”Depending on the diagnosis, my job is to find out which international treatment regimen would be the best for the patient. If his or her cancer requires a multiple specialty regimen, we hemato-oncologists plan the treatments together with these specialists. For example, leukemia is treated with cytostatic drugs only, so we can begin the treatments immediately after getting the diagnosis confirmed,” Päivi explains the process.
Päivi Lähteenmäki is the head of department of paediatric and adolescent haematology and oncology at Turku University Hospital (TYKS). She is rewarded as Oncologist of the year 2016 in Finland and she’s been in the business since early 1980s, at first as a medical student in research projects.
In the turn of 1970s leukemia was an incurable illness. Solid tumors were treatable by surgery and radiation therapy. ”By the invention of chemotherapy, prognosis had a tremendous rise. In early 2000s around 80% of all the cancers were curable.” Since that, there hasn’t been similar leaps anymore, because the last 20% of cases are poor prognosis cancers: either they are metastatic or very aggressive.
”We try to connect these patients into international collaborative studies by which we also could find new subtypes of these illnesses. Our goal is to find the subtypes that somehow could be treatable. New approaches in science help finding these. Even though this is a huge challenge, we make active research.”
Little patients at Päivi’s heart
Occasionally little babies get cancer, and the number of incurable cancers in their age group is higher.”It’s intense for the parents when they haven’t had time to get to know their awaited baby. These are heartbreaking events. But it’s wonderful if cancer can be cured,” Päivi says through tears.
”What comes to showing emotions around patients, of course I need to keep my professionalism. But when you become familiar with the patient, the grief is shared,” she explains. “I do sometimes have tears in my eyes on the ward rounds. In one room we might discuss about how unfair the world is. Then I take a deep breath and in the next room we talk about something else. To me it’s easier to tell about the bad news and support the family in the final stage, if I have a good, trusting relationship with them,” Päivi explains.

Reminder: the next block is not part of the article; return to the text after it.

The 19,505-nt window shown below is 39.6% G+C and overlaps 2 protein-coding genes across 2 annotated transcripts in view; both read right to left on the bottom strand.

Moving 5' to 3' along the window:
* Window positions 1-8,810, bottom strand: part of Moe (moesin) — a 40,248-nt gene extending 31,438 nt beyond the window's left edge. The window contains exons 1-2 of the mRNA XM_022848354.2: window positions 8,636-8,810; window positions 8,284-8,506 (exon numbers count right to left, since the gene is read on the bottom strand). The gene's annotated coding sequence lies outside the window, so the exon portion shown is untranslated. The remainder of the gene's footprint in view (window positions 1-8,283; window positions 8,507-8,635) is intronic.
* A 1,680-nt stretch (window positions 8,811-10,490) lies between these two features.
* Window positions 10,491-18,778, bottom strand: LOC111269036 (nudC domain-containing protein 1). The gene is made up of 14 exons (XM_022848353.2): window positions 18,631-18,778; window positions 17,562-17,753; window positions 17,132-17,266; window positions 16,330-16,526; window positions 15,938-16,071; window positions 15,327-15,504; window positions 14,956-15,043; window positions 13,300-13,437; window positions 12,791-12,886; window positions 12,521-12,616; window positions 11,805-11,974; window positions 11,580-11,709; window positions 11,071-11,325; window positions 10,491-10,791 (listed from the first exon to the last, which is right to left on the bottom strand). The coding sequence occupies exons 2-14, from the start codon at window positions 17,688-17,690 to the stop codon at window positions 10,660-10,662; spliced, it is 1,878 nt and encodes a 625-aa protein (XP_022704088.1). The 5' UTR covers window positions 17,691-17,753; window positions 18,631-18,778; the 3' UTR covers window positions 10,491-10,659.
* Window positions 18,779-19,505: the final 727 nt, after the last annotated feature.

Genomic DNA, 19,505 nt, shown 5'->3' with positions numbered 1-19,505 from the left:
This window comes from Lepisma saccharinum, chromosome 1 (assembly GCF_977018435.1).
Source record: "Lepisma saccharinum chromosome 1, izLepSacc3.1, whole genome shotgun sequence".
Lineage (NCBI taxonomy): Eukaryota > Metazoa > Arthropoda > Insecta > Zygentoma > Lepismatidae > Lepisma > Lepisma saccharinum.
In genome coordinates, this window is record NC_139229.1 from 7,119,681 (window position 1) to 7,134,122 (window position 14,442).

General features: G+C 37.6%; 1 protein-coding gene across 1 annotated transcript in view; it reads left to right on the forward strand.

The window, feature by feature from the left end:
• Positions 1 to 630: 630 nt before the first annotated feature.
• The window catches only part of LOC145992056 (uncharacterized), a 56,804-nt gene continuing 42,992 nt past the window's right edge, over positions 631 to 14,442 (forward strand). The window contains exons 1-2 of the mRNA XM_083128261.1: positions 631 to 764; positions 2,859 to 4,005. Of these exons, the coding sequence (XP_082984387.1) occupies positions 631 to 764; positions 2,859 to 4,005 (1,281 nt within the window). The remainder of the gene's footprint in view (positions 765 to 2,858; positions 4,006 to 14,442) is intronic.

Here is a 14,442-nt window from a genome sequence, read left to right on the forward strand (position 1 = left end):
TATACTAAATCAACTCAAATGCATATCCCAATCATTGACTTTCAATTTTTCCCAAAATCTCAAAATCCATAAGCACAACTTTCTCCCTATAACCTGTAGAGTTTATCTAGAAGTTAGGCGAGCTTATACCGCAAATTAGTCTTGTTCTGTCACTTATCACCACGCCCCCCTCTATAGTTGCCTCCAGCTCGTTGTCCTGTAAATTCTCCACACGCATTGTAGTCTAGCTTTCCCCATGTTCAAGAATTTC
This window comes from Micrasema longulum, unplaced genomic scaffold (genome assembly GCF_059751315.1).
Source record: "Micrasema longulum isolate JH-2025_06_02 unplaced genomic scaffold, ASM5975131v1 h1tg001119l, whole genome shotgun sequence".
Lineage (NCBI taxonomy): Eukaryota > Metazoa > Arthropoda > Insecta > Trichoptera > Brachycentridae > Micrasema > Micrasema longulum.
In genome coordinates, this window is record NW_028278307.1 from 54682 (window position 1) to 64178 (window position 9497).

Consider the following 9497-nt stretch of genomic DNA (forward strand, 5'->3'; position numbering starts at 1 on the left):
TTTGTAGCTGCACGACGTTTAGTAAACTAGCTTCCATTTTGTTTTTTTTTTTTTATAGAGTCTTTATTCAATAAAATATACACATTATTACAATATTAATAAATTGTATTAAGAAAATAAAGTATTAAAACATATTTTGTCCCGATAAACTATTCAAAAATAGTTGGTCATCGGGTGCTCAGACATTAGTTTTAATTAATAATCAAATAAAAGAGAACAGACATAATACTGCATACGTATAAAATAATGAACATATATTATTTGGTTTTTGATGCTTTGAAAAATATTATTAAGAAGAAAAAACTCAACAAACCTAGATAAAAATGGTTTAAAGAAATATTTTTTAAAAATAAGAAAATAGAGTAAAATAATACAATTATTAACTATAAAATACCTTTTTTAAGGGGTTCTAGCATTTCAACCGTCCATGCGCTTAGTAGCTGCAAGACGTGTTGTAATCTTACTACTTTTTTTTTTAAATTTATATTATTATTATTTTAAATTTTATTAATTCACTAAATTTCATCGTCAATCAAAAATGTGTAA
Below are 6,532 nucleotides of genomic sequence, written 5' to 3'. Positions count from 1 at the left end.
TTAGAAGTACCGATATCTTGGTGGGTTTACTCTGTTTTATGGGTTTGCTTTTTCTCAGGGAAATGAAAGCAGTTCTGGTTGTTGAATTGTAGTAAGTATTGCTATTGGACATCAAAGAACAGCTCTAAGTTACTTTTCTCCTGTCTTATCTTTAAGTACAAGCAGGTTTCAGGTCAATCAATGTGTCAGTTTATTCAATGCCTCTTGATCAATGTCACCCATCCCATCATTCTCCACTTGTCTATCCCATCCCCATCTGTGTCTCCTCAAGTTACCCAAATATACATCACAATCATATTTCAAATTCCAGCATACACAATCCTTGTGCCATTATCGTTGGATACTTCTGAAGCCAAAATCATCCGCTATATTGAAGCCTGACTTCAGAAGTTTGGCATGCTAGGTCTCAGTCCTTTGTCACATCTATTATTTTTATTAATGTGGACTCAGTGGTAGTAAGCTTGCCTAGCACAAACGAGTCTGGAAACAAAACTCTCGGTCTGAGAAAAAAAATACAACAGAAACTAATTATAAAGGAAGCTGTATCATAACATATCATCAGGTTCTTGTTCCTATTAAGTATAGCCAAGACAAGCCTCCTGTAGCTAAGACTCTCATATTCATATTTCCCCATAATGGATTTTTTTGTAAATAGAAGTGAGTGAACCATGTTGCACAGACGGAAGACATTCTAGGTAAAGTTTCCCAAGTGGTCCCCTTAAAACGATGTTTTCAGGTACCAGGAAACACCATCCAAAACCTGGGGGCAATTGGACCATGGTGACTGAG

”Sometimes miracles do occur,” she says. ”I remember this little patient who was diagnosed with leukemia. After the treatments the illness came back and she received a stem cell transplant (SCT). Then the illness was in remission for about a year when it suddenly recurred. The international opinion has earlier been that if leukemia recurs after SCT, new SCT won’t be worth giving. A lot of risks are related to it and the prognosis is poor. However, this was tried in other countries, and we found a new donor, too. She received the treatments and after some infections and other problems our little patient started to recover. A month later we took control biopsy and were happy to notice that leukemia was gone and only donor cells were left.”
It’s been three years now and the little patient is going to school. ”This has been an example on my career that even in the desperate situations we can succeed, if the patient is physically fit.”
Kaiku Health helps finding the patients in need of support
Receiving cancer treatments at an early age often causes late-effects. ”Many of the patients would benefit from the late follow-ups,” Päivi says. According to her it’s not possible that a pediatric team would continue taking care of the adults, but knowing the patient history enables a better support. ”Digital solutions are a big deal at supporting the maturing patients, and Kaiku Health makes it easier to communicate with them. We learn how they are doing from the health surveys and if they have any questions, they ask it in Kaiku.
Kaiku Health helps both sides on recognizing the need for psychological support: “During their pediatric clinic follow-up, patients meet us once a year, so it’s pretty difficult for them to tell us if things aren’t going well with them. As the appointment time is short we have no chance to dig into puzzling questions. Kaiku helps us at getting objective information about patients’ condition and allows us to plan the follow-up better.”
Written by Matilda Mela, UX & Marketing Designer at NetmediTags: cancer care, patient support, Patient-Reported Outcomes